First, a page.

We are the champions
« Enfin » « At last ! », the French press acclaimed with a cry of joy and a big relief, the hard won victory of the French rugbymen over their British counterparts the Stade de France on Saturday January 31st : 26 to 24. One could read : « the French team, overwhelmed physically but heroic in defence, stole the victory from the English ». That is for the visible part of the iceberg.
« heroic » sounds fair play, but true feeling are emerging in sports daily « l’Equipe »: « a more than perfect crime ». The South-West daily from Toulouse « La Dépêche du midi » writes « Fickou (the French Rugby playerwho scored the point) slaughters the English » (« Fickou abat les Anglais »). These terms harldy evoke sports but murder, don’t they ?
The perfect murder
It was murder, let’s face it, that both team fantasized about committing on each other.
We all know that sports, like driving, is a booster for testosterone and can therefore induce primitive behaviours, even within the most normal people. As French social scientist Paul Yonnet stated in « Jeux, Modes et Masses »  now that we all are at peace, sports has proved an excellent alternative for war.
Back to the future
Under the varnish of a pacific rivalry, the relationship between the French and the British, remains the hatred engendered by a battle that took place a few good 900 years.
From Hastings 1066, when William the Conqueror, the Duke of Normandy invaded the « isle of Bretagne », ie England, the French and the English were at war until 1904 and the famous « entente cordiale ». Both countries united at last to counter the African expansionnism of Kaiser William II of Germany and because France had the secret hope of regaining its lost territory of Alsace and Lorraine.
Wogs begin at Calais
If you ask a French man, who is his natural ennemy , he will naturally point at Germany. But remember the war with our German cousins lasted for only 70 years – not an easy ride though - whereas the French and the British brethern fought for almost a millenium.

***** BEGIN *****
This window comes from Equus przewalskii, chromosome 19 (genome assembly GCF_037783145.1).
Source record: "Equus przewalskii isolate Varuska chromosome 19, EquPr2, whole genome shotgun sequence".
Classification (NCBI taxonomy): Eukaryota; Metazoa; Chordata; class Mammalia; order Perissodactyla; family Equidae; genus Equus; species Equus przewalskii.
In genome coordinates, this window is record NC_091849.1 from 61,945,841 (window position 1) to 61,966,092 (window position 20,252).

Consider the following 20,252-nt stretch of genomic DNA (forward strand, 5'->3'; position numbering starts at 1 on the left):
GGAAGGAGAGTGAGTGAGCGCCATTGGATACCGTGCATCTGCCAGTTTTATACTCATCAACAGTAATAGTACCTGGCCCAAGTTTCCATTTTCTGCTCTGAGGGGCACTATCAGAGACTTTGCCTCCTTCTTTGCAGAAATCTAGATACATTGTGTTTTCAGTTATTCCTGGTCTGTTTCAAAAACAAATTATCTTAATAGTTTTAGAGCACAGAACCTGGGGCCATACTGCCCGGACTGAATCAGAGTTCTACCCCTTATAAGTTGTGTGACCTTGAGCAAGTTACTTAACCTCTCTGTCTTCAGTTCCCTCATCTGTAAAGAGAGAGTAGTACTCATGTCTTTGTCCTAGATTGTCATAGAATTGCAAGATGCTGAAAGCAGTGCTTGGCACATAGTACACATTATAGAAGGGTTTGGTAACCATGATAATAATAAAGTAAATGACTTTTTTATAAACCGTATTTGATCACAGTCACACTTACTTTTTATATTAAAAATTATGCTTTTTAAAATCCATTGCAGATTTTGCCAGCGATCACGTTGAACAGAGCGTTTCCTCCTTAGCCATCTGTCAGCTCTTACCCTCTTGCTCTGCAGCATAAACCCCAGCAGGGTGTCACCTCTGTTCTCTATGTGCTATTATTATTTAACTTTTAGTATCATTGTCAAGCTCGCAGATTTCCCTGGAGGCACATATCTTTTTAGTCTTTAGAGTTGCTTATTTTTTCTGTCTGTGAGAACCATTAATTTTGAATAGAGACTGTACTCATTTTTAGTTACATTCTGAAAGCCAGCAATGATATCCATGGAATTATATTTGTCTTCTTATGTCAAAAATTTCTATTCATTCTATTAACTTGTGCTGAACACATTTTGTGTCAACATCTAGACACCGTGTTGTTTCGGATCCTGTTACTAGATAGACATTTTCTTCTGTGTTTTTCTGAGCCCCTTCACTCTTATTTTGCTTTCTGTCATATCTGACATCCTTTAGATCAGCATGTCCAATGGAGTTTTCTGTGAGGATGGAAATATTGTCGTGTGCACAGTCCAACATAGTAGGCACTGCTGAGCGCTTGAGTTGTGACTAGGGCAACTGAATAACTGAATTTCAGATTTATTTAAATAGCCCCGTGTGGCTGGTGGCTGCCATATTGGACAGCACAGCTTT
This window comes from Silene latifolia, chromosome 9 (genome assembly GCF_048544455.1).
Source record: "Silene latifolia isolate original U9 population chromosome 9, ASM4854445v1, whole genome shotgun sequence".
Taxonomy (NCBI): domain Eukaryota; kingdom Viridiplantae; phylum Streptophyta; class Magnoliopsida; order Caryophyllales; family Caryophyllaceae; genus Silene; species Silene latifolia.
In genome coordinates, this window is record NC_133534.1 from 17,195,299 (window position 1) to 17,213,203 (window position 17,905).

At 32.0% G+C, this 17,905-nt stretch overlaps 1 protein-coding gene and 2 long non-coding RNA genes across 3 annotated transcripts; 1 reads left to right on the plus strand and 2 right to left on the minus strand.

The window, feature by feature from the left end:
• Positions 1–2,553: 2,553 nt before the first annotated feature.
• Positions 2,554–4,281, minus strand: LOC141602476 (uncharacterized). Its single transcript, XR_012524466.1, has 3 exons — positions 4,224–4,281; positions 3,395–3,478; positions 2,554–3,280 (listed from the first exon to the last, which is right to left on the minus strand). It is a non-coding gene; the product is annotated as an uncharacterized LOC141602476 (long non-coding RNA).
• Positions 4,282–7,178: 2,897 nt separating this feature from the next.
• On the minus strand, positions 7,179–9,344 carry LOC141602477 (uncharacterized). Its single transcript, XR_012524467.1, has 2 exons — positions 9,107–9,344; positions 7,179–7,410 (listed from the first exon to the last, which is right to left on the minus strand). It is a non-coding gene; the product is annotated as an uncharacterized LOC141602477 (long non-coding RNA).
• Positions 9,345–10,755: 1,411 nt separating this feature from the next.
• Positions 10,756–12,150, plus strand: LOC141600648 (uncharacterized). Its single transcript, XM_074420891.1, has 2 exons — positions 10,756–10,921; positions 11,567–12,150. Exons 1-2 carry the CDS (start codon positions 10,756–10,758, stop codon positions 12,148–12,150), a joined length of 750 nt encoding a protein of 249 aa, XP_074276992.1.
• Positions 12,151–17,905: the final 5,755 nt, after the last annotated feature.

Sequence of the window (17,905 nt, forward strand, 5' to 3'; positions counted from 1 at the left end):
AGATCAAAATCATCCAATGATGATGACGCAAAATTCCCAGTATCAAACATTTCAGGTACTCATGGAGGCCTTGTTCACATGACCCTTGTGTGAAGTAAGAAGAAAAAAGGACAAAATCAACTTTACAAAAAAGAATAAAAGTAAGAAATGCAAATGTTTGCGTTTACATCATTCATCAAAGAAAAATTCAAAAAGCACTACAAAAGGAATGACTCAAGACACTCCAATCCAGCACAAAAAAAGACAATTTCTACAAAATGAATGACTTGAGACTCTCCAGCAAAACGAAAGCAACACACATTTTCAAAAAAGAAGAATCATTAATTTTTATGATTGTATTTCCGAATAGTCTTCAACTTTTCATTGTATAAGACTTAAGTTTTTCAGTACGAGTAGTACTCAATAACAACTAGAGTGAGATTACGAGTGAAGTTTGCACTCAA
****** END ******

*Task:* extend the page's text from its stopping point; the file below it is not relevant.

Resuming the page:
The Hasting battles is notorious for having been the trigger that started it all. But lets give credit where credit is due.
The cause the offence is to be found on the English side of the Channel. The ambitious Duke of Normandy who is the cousin of the English king has been promised his throne. But when Edward the Confessor dies on January 5th 1066, William is very unfairly ousted by the ruling aristocracy on the pretence that his blood is not pure enough. Not only, the Duke of Normandy is the illegitmate son of Robert le magnifique and a poor washer woman -a bastard as they called him, but furthermore, he is not a Saxon. Wogs start at Calais as one says.
When William realises Harold of Wessex has taken his crown, he is so infuriated by this ripoff that he decides to get back what he thinks is his. We all know, revenge is a dish best served cold. He carefully prepares his trip and by the end of Spetember, he lands on the South coast of England. On October, the 14th, he wins the battle of Hasting, killing Harold. William the Conqueror is then going to impose – quite violently, his tax and legal system.
Like most French men he will prove to be an authoritarian male chauvinist ( I will tell you more when I write about women) but he is going to reorganise the State and begin to build Greater England.
You may feel I digressed but had not William the Conqueror imported the Frenh game of « soule » , the ancester of football, the English might never have invented rugby…
 (Games, Modes and Masses), Gallimard 1985